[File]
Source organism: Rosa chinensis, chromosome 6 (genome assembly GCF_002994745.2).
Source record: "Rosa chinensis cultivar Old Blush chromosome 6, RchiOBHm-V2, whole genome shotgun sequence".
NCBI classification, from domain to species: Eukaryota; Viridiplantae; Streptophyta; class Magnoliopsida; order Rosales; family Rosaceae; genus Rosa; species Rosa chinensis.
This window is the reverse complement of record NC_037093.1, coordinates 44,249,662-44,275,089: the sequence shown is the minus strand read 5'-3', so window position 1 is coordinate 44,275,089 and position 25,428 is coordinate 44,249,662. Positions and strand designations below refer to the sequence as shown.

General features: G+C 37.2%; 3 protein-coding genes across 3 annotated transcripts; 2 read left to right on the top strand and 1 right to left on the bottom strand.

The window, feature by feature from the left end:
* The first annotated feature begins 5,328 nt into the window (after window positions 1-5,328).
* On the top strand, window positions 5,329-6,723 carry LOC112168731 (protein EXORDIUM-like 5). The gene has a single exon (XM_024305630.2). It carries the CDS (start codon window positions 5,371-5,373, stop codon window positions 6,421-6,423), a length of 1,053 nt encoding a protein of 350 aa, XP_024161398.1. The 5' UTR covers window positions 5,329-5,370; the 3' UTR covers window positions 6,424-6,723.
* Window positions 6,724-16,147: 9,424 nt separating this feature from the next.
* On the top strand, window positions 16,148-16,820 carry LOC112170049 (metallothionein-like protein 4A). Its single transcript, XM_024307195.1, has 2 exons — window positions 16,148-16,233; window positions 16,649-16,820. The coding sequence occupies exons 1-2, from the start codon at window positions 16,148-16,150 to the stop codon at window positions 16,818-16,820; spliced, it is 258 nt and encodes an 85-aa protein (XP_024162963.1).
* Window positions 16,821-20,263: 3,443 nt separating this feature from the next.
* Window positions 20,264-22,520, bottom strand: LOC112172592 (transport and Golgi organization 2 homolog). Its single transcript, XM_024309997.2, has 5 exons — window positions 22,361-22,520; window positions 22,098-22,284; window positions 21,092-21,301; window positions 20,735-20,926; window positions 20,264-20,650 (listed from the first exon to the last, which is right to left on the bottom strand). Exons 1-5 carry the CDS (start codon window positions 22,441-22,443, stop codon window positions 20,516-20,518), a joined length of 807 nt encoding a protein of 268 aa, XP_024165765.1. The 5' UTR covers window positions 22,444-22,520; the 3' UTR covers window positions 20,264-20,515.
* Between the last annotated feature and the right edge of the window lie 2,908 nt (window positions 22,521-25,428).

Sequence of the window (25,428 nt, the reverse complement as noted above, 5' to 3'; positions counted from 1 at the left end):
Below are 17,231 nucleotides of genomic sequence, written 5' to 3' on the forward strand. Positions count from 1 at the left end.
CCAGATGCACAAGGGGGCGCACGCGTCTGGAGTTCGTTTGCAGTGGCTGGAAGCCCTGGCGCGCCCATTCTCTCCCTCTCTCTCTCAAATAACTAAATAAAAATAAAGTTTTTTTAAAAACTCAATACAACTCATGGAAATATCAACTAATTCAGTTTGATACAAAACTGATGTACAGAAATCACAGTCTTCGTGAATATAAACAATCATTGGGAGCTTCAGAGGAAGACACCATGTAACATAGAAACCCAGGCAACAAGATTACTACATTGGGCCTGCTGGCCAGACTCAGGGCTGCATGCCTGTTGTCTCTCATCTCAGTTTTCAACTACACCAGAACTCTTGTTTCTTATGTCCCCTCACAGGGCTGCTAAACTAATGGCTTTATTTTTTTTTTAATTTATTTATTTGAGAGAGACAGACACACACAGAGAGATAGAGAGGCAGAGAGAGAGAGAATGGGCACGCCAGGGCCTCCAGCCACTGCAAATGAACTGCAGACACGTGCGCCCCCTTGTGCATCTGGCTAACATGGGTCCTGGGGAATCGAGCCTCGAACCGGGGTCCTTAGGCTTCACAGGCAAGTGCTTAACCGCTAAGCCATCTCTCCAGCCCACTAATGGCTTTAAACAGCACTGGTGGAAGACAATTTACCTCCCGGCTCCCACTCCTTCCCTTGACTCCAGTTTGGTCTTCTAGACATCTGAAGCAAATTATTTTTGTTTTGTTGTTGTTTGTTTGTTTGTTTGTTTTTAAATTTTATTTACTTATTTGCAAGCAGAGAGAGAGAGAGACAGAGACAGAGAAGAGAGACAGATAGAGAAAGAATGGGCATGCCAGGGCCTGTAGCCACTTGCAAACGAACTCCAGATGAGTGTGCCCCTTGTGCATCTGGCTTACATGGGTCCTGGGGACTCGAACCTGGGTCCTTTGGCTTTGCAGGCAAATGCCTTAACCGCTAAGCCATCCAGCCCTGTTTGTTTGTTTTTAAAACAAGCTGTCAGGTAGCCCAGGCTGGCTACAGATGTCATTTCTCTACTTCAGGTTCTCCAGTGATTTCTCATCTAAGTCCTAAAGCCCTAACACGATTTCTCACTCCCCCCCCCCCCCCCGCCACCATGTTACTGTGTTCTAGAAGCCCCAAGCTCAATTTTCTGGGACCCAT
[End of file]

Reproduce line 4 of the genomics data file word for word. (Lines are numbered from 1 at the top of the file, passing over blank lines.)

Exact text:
This window is the reverse complement of record NC_037093.1, coordinates 44,249,662-44,275,089: the sequence shown is the minus strand read 5'-3', so window position 1 is coordinate 44,275,089 and position 25,428 is coordinate 44,249,662. Positions and strand designations below refer to the sequence as shown.